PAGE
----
This is part 3 in a three part series discussing the process of typical personal injury action.
In this edition,
Step 3 Settlement Discussions / Mediation
After the Questioning has been completed, as well as any defence medical examinations and independent medical examinations, it is common for the parties to exchange settlement proposals. If those negotiations do not resolve the differences between the two sides, often a private mediator is hired by both sides to try and assist them in coming to a resolution. This can be a good way of resolving the claim if the parties are unable to reach a settlement otherwise. Finally, if the mediation fails, the last step would be to set a trial date.
Getting a Trial Date in Alberta
In order to obtain a trial date in Alberta, the government requires that both sides certify that they are ready to go to trial and have done everything that is required to make the case ready for trial. The current wait for trial dates is currently 2-3 years. Unfortunately this is just a reality of the lack of sufficient numbers of judges in Alberta to hear all of the cases that are currently in the system. Most personal injury claims settle either through negotiation or mediation. If they don’t settle, and they are for soft tissue injuries that involve chronic pain, typically the trial would last somewhere between 1 to 3 weeks. Witnesses for the plaintiff at the trial would be : two or three of the plaintiff’s friends or family, the family doctor, the physiotherapist, massage therapist, chiropractor, and the IME doctors that the plaintiff’s lawyer sent the plaintiff to. The Plaintiff might also have a Vocational Expert (to talk about retraining), a Functional Capacity Expert (to talk about what the plaintiff can push, pull, lift, etc.), a Cost of Care Expert (to talk about what is needed in the future to manage the chronic pain or ongoing symptoms), and an Economic Expert (to calculate the past and future loss of income or income-earning capacity). On the other side, witnesses for the insurance company would typically be the defence medical experts that examined the plaintiff. One major downside of taking a matter to trial is that you leave the outcome of your case in the hands of someone who does not know you and you lose control of the outcome. In addition there is no requirement for the judge to provide a decision at the end of the trial. Indeed, it is not uncommon for some judges to provide the final decision 1 to 2 years after the trial! Having said all that, it is important to, “say what you mean, and mean what you say”.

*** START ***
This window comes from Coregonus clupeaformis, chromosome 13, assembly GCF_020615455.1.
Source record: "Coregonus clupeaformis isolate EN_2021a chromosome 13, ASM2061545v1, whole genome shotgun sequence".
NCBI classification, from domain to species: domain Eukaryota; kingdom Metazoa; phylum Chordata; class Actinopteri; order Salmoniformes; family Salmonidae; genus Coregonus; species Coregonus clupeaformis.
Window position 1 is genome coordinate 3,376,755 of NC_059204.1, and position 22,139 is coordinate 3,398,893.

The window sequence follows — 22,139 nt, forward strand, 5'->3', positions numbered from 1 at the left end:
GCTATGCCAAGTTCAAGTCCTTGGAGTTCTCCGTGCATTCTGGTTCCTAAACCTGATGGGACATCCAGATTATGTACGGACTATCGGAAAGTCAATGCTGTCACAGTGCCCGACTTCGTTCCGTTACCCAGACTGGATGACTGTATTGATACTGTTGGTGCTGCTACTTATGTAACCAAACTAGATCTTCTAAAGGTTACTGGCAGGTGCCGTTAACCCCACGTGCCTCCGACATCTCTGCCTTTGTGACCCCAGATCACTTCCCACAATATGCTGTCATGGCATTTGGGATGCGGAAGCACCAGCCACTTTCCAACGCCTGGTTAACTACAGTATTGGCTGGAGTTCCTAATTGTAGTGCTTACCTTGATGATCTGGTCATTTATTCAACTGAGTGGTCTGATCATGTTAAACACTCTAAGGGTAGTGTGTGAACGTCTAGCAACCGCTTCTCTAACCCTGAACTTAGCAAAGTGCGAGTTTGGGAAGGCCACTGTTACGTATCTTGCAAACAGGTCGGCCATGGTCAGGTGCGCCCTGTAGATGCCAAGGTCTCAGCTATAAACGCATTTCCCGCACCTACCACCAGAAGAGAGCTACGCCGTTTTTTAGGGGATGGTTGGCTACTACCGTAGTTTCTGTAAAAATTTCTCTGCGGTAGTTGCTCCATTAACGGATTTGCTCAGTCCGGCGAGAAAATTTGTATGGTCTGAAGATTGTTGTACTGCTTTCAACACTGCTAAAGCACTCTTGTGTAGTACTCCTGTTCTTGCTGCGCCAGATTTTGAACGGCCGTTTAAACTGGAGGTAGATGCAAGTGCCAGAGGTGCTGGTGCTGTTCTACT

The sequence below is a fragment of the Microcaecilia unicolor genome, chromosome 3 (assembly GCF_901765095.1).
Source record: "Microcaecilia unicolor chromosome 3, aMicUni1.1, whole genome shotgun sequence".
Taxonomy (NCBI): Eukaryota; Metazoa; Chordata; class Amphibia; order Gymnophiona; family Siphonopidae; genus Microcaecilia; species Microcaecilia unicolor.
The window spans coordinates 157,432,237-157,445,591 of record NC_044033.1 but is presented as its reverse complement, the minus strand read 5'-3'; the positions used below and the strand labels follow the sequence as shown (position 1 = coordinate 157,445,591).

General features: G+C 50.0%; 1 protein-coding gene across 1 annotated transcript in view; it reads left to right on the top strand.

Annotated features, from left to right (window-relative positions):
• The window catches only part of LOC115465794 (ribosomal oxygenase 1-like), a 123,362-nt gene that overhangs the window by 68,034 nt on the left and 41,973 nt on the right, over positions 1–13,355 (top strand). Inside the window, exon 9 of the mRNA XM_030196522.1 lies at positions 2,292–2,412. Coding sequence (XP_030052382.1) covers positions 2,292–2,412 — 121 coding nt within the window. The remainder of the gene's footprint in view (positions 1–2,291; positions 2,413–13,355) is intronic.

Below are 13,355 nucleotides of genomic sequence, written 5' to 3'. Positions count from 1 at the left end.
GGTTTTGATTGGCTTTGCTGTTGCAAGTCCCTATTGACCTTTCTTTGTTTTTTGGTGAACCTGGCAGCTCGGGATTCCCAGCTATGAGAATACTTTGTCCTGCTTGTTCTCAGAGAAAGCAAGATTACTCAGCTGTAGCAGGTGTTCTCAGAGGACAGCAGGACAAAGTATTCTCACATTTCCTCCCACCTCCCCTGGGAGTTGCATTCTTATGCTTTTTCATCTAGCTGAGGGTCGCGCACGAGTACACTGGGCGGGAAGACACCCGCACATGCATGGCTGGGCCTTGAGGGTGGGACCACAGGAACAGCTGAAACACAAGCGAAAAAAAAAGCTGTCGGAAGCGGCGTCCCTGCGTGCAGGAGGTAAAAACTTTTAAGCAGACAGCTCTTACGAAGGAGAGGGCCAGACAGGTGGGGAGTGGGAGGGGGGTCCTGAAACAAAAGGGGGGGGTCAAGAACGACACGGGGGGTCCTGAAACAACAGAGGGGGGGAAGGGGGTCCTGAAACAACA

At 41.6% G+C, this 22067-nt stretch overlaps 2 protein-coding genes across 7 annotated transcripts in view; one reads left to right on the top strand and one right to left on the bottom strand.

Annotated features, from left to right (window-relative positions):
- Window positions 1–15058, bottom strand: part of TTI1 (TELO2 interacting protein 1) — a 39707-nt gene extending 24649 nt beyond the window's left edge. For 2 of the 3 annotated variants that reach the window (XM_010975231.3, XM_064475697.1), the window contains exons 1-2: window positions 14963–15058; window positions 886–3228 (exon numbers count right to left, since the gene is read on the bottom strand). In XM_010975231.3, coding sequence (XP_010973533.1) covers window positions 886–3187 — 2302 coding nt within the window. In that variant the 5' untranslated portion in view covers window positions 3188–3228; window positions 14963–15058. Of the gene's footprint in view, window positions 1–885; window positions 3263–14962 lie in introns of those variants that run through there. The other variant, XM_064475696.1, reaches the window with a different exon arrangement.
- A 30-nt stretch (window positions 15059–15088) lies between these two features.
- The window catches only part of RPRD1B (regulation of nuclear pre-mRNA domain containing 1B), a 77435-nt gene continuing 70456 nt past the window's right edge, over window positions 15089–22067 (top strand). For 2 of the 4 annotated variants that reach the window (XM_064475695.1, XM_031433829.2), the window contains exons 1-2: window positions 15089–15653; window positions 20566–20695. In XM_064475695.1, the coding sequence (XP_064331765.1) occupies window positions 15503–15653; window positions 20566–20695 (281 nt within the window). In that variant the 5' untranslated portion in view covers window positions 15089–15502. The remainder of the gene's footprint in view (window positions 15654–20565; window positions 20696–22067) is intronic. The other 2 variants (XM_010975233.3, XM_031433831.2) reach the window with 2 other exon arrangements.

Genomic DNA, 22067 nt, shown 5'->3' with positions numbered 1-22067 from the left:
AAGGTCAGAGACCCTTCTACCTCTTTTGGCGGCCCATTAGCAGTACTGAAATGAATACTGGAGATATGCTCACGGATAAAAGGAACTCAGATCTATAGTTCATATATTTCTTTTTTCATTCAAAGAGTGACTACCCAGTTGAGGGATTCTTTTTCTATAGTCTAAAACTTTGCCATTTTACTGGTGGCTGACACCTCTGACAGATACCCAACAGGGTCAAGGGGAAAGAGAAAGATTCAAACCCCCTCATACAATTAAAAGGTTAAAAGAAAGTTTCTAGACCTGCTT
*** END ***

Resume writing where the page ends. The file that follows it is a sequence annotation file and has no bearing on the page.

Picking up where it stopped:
If you are too far apart from the other side in terms of settlement and you have a strong case, then you have to be prepared to go to trial. In those circumstances, you definitely want an experienced lawyer who has been there before with proven success.
Something to think about when choosing you personal injury lawyer in the first place.